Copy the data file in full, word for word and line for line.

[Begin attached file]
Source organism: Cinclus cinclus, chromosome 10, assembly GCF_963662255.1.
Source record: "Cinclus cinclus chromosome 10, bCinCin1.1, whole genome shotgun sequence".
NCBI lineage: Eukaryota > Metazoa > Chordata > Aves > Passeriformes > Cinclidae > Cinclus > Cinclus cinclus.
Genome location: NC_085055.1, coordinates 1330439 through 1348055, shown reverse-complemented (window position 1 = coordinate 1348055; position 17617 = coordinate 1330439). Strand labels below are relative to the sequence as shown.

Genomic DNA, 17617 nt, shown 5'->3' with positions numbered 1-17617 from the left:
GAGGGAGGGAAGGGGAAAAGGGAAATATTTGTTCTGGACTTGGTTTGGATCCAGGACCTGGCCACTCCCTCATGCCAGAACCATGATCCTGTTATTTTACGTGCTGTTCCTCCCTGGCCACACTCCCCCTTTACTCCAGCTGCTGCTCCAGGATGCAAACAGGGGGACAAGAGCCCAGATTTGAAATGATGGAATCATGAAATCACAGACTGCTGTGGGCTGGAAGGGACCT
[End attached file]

Source organism: Cinclus cinclus, chromosome 10, assembly GCF_963662255.1.
Source record: "Cinclus cinclus chromosome 10, bCinCin1.1, whole genome shotgun sequence".
NCBI lineage: Eukaryota > Metazoa > Chordata > Aves > Passeriformes > Cinclidae > Cinclus > Cinclus cinclus.
Genome location: NC_085055.1, coordinates 1330439 through 1348055, shown reverse-complemented (window position 1 = coordinate 1348055; position 17617 = coordinate 1330439). Strand labels below are relative to the sequence as shown.

Genomic DNA, 17617 nt, shown 5'->3' with positions numbered 1-17617 from the left:
GAGGGAGGGAAGGGGAAAAGGGAAATATTTGTTCTGGACTTGGTTTGGATCCAGGACCTGGCCACTCCCTCATGCCAGAACCATGATCCTGTTATTTTACGTGCTGTTCCTCCCTGGCCACACTCCCCCTTTACTCCAGCTGCTGCTCCAGGATGCAAACAGGGGGACAAGAGCCCAGATTTGAAATGATGGAATCATGAAATCACAGACTGCTGTGGGCTGGAAGGGACCT